Improving treatment-seeking attitudes by reducing treatment seeking stigma via a web-based program

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Hayes, Charles A.
Burdsal, Charles A.
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Despite the potential benefits of mental health treatment, a substantial proportion of those with a diagnosable mental health disorder do not seek treatment, and treatment-seeking stigma has been cited as a major reason. Several interventions have been developed to affect treatmentseeking stigma, but with limitations. Limitations of previous interventions include lack of generalizability to other populations, number of sessions and length of sessions were too long, and the format was in a group setting, which may be an obstacle as it is asking the person to attend a session and overcome the barrier that is being targeted (e.g., stigma of seeking help). The current study attempted to addresses these limitations by offering a brief intervention that can be completed individually by anyone with internet access. Furthermore, treatment-seeking stigma has been conceptualized as the reduction of self-esteem for seeking treatment. In an effort to address fears of threats to self-esteem, the current intervention used Unconditional Self- Acceptance techniques. Additionally, cognitive-behavioral techniques were implemented to target distorted thinking that can be associated with seeking treatment and labeling the self as an individual with mental illness. Using a pretest-posttest design, 74 participants completed a brief web-based intervention aimed at reducing treatment-seeking stigma and improving self-esteem, and thereby attempting to improve attitudes towards seeking mental health treatment. Comparing pretest with posttest scores on attitudes and self-esteem using paired samples t-tests neared statistical significance. After accounting for the effects of categorical control variables, changes in self-esteem predicted changes in treatment-seeking stigma, and changes in treatment-seeking stigma predicted changes in attitudes. Implications of the findings, clinical applications, limitations, and future directions are discussed.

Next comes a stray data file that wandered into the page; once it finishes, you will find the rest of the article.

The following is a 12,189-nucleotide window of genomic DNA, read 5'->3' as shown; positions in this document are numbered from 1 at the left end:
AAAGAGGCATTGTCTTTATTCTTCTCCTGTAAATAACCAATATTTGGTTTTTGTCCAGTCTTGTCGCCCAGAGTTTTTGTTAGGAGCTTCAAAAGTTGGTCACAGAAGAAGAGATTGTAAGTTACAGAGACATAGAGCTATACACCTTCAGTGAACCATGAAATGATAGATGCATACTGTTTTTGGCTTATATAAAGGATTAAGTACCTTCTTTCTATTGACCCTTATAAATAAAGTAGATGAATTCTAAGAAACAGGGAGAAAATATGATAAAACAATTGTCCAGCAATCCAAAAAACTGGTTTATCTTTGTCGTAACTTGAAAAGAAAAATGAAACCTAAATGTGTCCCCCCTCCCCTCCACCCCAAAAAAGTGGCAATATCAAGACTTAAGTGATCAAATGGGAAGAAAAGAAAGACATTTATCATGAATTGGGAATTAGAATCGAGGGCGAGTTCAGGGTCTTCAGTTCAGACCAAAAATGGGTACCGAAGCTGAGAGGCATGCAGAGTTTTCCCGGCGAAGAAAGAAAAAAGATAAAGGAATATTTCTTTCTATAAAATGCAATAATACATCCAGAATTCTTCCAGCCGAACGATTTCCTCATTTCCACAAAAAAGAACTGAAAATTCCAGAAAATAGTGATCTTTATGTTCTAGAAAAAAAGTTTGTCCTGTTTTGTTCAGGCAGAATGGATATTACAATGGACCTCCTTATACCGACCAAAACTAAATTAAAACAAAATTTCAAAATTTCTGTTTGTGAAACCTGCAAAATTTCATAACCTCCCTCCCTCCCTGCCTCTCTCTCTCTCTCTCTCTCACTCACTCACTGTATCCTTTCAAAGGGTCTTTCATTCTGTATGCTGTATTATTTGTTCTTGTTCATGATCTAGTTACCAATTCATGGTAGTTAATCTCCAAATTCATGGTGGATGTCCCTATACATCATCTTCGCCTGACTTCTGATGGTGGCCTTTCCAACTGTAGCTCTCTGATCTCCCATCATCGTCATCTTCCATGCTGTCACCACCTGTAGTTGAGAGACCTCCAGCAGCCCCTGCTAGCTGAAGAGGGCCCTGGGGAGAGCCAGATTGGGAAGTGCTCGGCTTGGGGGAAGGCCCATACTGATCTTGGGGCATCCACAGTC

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Thesis (Ph.D.)-- Wichita State University, College of Liberal Arts and Sciences, Dept. of Psychology
Wichita State University
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